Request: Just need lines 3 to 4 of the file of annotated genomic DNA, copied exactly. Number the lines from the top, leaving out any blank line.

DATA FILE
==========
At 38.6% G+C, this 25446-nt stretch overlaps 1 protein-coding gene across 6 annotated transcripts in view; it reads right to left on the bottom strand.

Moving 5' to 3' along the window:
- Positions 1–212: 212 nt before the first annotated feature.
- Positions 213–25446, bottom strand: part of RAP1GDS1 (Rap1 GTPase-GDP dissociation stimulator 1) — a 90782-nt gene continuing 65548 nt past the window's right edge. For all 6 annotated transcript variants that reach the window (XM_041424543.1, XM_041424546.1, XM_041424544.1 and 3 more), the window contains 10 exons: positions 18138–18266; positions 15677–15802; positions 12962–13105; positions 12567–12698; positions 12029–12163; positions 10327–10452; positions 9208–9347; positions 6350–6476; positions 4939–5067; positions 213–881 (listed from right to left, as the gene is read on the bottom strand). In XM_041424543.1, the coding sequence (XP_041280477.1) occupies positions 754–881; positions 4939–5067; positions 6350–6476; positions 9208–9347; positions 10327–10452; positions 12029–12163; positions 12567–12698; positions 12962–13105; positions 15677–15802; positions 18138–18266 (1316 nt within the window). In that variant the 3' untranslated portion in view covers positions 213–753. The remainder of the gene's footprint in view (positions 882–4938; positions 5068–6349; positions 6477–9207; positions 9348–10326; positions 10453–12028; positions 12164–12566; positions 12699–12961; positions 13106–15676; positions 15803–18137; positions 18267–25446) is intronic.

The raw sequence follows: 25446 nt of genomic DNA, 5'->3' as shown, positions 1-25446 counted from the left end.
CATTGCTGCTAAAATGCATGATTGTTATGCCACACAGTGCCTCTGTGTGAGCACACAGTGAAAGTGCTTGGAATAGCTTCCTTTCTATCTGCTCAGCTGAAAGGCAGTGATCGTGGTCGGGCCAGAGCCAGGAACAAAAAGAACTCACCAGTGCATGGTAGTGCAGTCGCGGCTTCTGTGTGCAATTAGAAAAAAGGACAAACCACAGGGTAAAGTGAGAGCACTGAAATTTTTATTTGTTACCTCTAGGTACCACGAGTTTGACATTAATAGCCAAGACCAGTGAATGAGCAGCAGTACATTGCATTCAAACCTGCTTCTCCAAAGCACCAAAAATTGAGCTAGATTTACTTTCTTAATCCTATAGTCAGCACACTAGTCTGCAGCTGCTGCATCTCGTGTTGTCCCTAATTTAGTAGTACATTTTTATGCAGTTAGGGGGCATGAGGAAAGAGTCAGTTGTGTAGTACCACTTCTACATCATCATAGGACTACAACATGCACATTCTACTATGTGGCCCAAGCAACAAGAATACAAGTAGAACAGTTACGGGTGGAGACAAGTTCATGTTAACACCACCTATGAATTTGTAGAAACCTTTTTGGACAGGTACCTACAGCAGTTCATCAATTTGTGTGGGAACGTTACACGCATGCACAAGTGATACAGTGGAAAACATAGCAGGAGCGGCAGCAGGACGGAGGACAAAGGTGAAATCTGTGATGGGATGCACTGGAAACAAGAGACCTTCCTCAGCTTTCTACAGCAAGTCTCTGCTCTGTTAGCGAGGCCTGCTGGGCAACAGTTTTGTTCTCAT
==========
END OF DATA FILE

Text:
- Positions 1–212: 212 nt before the first annotated feature.
- Positions 213–25446, bottom strand: part of RAP1GDS1 (Rap1 GTPase-GDP dissociation stimulator 1) — a 90782-nt gene continuing 65548 nt past the window's right edge. For all 6 annotated transcript variants that reach the window (XM_041424543.1, XM_041424546.1, XM_041424544.1 and 3 more), the window contains 10 exons: positions 18138–18266; positions 15677–15802; positions 12962–13105; positions 12567–12698; positions 12029–12163; positions 10327–10452; positions 9208–9347; positions 6350–6476; positions 4939–5067; positions 213–881 (listed from right to left, as the gene is read on the bottom strand). In XM_041424543.1, the coding sequence (XP_041280477.1) occupies positions 754–881; positions 4939–5067; positions 6350–6476; positions 9208–9347; positions 10327–10452; positions 12029–12163; positions 12567–12698; positions 12962–13105; positions 15677–15802; positions 18138–18266 (1316 nt within the window). In that variant the 3' untranslated portion in view covers positions 213–753. The remainder of the gene's footprint in view (positions 882–4938; positions 5068–6349; positions 6477–9207; positions 9348–10326; positions 10453–12028; positions 12164–12566; positions 12699–12961; positions 13106–15676; positions 15803–18137; positions 18267–25446) is intronic.